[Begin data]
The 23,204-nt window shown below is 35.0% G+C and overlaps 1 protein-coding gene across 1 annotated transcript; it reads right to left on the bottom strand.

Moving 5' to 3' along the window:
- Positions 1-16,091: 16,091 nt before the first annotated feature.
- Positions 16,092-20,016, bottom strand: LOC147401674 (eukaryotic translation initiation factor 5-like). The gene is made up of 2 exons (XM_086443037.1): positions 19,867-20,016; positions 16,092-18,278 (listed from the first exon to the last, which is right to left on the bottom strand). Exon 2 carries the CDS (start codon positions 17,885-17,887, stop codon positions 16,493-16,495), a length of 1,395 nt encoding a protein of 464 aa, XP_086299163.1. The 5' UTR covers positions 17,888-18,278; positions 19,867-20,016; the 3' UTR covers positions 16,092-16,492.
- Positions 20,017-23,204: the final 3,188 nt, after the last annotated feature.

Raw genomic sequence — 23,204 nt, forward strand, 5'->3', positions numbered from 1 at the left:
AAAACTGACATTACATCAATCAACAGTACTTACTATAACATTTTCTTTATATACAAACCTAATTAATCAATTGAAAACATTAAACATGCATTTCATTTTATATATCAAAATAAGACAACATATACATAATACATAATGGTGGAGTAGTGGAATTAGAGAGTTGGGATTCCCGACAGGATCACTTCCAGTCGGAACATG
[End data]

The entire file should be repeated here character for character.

The 23,204-nt window shown below is 35.0% G+C and overlaps 1 protein-coding gene across 1 annotated transcript; it reads right to left on the bottom strand.

Moving 5' to 3' along the window:
- Positions 1-16,091: 16,091 nt before the first annotated feature.
- Positions 16,092-20,016, bottom strand: LOC147401674 (eukaryotic translation initiation factor 5-like). The gene is made up of 2 exons (XM_086443037.1): positions 19,867-20,016; positions 16,092-18,278 (listed from the first exon to the last, which is right to left on the bottom strand). Exon 2 carries the CDS (start codon positions 17,885-17,887, stop codon positions 16,493-16,495), a length of 1,395 nt encoding a protein of 464 aa, XP_086299163.1. The 5' UTR covers positions 17,888-18,278; positions 19,867-20,016; the 3' UTR covers positions 16,092-16,492.
- Positions 20,017-23,204: the final 3,188 nt, after the last annotated feature.

Raw genomic sequence — 23,204 nt, forward strand, 5'->3', positions numbered from 1 at the left:
AAAACTGACATTACATCAATCAACAGTACTTACTATAACATTTTCTTTATATACAAACCTAATTAATCAATTGAAAACATTAAACATGCATTTCATTTTATATATCAAAATAAGACAACATATACATAATACATAATGGTGGAGTAGTGGAATTAGAGAGTTGGGATTCCCGACAGGATCACTTCCAGTCGGAACATG